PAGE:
Malcolm Bailey, Untitled, 1969, acrylic on composition board, 48 × 72". © Malcolm Bailey.

EITHER BECAUSE OF or in spite of the fact that I am a biracial Black lesbian academic, enlightenment is always “the Enlightenment” for me, specifically signifying the historical era and ideology that is my most frequent point of orientation. One could argue that it was the Enlightenment that made me: After all, this is when European and US white heterosexual males hit their intellectual stride, creating themselves as a holistic entity while the other 95 percent of the planet became what are now called “gender,” “racial,” and “sexual” “minorities.”

Thomas Jefferson, Immanuel Kant, David Hume—all impressive thinkers and yet all equally impressively blind. One is allowed, I think, to feel a certain amount of pique in reading them and noticing the extensive labor they put into defining a concept like perception while tossing off casually vicious, fearful, and disdainful perceptions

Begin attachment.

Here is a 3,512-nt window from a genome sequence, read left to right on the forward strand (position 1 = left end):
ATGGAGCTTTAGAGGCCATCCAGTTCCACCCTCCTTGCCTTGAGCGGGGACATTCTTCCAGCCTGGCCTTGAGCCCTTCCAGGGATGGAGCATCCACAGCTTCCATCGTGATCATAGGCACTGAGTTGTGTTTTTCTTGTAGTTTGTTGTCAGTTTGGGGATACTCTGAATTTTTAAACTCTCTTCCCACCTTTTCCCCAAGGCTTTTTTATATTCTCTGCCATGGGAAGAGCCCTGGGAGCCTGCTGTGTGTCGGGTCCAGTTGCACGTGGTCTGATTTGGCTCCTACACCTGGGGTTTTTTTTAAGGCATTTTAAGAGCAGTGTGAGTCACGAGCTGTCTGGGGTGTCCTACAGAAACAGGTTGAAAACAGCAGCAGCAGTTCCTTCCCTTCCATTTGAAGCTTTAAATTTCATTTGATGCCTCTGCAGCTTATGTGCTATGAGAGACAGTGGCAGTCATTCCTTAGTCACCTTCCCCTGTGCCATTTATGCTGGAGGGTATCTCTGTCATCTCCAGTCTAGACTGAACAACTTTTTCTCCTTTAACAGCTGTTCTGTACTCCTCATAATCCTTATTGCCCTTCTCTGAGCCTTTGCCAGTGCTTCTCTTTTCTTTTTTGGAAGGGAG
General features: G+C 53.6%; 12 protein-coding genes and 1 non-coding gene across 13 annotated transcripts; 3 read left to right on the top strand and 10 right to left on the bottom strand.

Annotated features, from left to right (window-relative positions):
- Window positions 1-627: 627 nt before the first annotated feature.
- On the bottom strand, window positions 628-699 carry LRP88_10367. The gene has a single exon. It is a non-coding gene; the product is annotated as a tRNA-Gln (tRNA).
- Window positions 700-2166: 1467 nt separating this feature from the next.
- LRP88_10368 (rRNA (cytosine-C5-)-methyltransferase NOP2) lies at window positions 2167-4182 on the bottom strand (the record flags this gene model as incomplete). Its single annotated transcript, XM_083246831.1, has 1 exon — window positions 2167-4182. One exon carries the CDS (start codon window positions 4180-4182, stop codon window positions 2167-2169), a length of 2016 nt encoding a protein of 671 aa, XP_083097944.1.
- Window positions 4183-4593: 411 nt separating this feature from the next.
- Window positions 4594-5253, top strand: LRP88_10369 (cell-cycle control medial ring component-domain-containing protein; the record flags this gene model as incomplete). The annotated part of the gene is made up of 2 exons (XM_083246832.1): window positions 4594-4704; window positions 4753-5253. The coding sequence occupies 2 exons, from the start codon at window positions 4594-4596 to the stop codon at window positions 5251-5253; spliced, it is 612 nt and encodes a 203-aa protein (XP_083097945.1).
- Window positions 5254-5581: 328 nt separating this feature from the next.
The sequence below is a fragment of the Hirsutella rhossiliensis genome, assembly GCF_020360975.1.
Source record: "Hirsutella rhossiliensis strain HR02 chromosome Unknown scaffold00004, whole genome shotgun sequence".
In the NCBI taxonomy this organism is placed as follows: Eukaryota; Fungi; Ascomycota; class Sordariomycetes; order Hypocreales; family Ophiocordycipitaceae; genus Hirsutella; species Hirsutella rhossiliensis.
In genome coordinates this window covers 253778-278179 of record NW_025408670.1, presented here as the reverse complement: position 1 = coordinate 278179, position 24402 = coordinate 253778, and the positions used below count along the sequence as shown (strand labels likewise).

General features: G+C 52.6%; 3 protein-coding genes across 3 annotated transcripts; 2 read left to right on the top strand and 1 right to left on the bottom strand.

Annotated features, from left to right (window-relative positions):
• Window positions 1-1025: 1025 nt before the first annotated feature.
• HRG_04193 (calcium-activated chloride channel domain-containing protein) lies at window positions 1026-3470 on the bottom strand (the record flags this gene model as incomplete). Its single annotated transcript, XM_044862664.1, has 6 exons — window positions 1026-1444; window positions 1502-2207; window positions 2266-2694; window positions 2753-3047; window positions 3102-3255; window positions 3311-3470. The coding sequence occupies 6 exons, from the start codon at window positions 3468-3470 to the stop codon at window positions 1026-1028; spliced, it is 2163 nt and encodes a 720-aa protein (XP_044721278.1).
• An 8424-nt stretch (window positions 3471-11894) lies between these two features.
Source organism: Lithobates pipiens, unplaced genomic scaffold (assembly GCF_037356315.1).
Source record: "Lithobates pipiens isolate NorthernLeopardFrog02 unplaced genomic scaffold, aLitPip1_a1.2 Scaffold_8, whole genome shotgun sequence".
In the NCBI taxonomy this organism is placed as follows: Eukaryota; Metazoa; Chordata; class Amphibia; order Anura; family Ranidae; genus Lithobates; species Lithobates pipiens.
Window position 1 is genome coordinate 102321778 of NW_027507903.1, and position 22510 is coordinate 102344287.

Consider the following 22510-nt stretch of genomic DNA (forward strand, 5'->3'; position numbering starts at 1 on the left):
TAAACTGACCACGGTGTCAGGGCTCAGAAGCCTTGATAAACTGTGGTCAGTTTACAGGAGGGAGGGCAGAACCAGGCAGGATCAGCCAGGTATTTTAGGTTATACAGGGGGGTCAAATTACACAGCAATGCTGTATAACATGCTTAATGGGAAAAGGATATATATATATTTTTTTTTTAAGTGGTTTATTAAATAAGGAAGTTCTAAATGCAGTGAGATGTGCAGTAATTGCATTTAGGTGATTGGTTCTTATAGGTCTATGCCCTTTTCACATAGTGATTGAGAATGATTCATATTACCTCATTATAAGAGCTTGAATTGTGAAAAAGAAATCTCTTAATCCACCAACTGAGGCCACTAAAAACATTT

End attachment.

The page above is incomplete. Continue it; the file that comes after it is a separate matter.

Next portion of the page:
to keep reading

Artforum print subscribers have full access to this article. If you are a subscriber, sign in below.

Not registered for Register here.

SUBSCRIBE NOW for only $50 a year—65% off the newsstand price—and get the print magazine plus full online access to this issue and our archive.*

Order the PRINT EDITION of the Summer 2018 issue for $17 or the ONLINE EDITION for $5.99.

* This rate applies to U.S. domestic subscriptions.